|McGRIFF COULD SWING THE LUMBER.|
|ONE OF TAMPA'S FINEST PLAYERS.|
DEFINING THE PLAYER
- It's a shame Fred McGriff is known as much for starring in those long-running Tom Emanski's Defensive Drills Video commercials as for hitting 493 home runs. Wearing a blue trucker hat, McGriff reads off a cue card as a youth team jacked to the gills on fountain soda goes through the paces with robot-like efficiency. McGriff was a stunningly efficient power hitter for six teams over 19 seasons, never playing in one city more than five years and constantly in demand as four teams traded for him. A five-time All-Star, the Tampa native became the first player in the live-ball era to lead both leagues in homers. He has a career .284/.377/.509 slash line and 1,550 RBI and hit 30-plus homers 10 times. He's never received more than 23.9 percent of the Hall of Fame vote since going on the ballot in 2010.
- On July 20, 1993, two days after the Braves traded for the Crime Dog after falling nine games behind the Giants in the NL West, they got hot. After a pregame fire in the Atlanta-Fulton County Stadium press box was extinguished, McGriff ignited the charge back into the race. In his first game as a Brave, he hit a two-run sixth-inning homer to help rally the Braves from a 5-0 deficit. Atlanta would go on to win 8-5 and pass San Francisco on the season's final day.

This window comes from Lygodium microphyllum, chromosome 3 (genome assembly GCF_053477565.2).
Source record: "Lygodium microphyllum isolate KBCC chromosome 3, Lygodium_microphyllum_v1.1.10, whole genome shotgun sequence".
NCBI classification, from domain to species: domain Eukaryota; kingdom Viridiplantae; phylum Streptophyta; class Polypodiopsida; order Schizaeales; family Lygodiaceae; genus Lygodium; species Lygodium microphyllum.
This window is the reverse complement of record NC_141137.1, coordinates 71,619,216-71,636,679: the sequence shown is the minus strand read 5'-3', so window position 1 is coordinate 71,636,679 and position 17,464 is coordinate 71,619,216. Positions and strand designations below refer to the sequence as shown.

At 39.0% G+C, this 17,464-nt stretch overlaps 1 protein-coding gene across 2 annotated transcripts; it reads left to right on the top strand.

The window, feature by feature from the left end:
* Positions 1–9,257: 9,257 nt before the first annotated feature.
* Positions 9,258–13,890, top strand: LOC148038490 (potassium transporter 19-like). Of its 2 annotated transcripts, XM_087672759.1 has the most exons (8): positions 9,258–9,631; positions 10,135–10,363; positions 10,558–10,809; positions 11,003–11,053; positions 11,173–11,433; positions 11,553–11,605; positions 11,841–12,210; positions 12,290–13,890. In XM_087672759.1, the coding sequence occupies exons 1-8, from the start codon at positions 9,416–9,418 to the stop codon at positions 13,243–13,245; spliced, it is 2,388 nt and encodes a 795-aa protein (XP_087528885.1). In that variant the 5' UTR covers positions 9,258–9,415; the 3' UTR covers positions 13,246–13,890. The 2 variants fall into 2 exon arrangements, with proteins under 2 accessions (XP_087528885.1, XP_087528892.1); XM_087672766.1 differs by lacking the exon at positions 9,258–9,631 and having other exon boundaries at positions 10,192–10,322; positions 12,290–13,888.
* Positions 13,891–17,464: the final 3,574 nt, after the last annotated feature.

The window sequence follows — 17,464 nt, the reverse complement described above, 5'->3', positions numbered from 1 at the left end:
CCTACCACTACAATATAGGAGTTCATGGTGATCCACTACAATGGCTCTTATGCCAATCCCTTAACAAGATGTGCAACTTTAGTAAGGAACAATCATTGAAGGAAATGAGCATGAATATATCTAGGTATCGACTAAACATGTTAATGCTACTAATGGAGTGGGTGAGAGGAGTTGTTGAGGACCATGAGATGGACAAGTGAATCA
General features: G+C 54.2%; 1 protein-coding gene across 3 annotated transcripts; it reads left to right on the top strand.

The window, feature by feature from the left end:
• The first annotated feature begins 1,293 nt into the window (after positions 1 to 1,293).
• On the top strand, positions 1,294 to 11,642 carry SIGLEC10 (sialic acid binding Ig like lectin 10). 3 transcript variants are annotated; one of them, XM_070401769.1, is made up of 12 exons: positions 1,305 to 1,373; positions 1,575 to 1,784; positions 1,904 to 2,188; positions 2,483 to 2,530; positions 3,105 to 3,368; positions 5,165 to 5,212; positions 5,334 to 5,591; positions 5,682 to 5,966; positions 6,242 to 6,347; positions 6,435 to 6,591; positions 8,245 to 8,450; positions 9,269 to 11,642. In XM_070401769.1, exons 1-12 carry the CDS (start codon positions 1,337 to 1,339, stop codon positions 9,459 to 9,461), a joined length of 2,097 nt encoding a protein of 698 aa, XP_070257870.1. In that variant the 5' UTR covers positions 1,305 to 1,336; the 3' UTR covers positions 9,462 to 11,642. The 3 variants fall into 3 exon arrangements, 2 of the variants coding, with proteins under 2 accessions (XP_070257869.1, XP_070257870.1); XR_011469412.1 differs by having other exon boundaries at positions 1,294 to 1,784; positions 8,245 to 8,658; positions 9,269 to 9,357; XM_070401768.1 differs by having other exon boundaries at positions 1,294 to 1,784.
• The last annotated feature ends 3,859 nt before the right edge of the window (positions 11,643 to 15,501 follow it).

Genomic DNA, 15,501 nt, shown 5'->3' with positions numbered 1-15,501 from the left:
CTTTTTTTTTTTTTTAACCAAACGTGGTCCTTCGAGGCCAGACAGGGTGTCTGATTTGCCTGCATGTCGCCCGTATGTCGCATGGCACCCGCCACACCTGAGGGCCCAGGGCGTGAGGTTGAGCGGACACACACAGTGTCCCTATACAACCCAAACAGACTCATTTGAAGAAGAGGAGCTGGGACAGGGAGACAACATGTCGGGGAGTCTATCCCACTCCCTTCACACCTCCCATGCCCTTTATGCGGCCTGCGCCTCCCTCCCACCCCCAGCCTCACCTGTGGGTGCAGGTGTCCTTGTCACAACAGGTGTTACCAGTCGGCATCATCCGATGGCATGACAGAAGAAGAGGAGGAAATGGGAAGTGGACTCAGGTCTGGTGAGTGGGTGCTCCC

- McGriff led the AL in homers (36), OPS (.924) and OPS+ (165) in '89, finishing sixth in the MVP race. He also won the first of three Silver Slugger awards.
FIVE FINAL FACTS
- McGriff's first trade was as a minor-leaguer from the Yankees, who drafted him. They sent him, along with Dave Collins and Mike Morgan, to the Blue Jays for Tom Dodd and Dale Murray in December '82.
- Almost exactly eight years later, McGriff was a star and part of a mega-deal, heading to the Padres, along with #36 Tony Fernandez, for #88 Roberto Alomar and #94 Joe Carter.
- Led the NL in homers with 35 in '92 and made his first All-Star team.
- Homered twice in the NLDS against the Rockies and twice more in the World Series against the Indians during the Braves' '95 championship season.
- Ended his career with the hometown Devil Rays, playing a total of five seasons and averaging 20 home runs.